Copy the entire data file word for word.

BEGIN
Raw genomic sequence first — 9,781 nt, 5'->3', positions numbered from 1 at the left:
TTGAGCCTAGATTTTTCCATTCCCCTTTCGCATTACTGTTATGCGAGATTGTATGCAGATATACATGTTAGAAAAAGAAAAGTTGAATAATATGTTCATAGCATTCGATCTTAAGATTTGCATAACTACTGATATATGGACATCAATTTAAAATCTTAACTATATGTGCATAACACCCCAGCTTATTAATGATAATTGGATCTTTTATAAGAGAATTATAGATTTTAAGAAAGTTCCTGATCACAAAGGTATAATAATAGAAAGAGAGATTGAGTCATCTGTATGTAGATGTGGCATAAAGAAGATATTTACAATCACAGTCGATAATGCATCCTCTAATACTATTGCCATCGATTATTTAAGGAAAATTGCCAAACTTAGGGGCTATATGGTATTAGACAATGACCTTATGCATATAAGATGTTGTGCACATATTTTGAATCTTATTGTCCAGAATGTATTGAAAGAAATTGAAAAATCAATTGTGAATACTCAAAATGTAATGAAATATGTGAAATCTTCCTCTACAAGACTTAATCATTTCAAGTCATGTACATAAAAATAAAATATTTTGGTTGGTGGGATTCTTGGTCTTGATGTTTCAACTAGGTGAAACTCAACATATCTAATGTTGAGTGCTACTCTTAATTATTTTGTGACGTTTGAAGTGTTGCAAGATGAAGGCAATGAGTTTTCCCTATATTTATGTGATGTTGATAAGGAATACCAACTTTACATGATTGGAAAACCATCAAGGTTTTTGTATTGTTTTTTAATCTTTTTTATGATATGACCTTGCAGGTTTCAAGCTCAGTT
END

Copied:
Raw genomic sequence first — 9,781 nt, 5'->3', positions numbered from 1 at the left:
TTGAGCCTAGATTTTTCCATTCCCCTTTCGCATTACTGTTATGCGAGATTGTATGCAGATATACATGTTAGAAAAAGAAAAGTTGAATAATATGTTCATAGCATTCGATCTTAAGATTTGCATAACTACTGATATATGGACATCAATTTAAAATCTTAACTATATGTGCATAACACCCCAGCTTATTAATGATAATTGGATCTTTTATAAGAGAATTATAGATTTTAAGAAAGTTCCTGATCACAAAGGTATAATAATAGAAAGAGAGATTGAGTCATCTGTATGTAGATGTGGCATAAAGAAGATATTTACAATCACAGTCGATAATGCATCCTCTAATACTATTGCCATCGATTATTTAAGGAAAATTGCCAAACTTAGGGGCTATATGGTATTAGACAATGACCTTATGCATATAAGATGTTGTGCACATATTTTGAATCTTATTGTCCAGAATGTATTGAAAGAAATTGAAAAATCAATTGTGAATACTCAAAATGTAATGAAATATGTGAAATCTTCCTCTACAAGACTTAATCATTTCAAGTCATGTACATAAAAATAAAATATTTTGGTTGGTGGGATTCTTGGTCTTGATGTTTCAACTAGGTGAAACTCAACATATCTAATGTTGAGTGCTACTCTTAATTATTTTGTGACGTTTGAAGTGTTGCAAGATGAAGGCAATGAGTTTTCCCTATATTTATGTGATGTTGATAAGGAATACCAACTTTACATGATTGGAAAACCATCAAGGTTTTTGTATTGTTTTTTAATCTTTTTTATGATATGACCTTGCAGGTTTCAAGCTCAGTT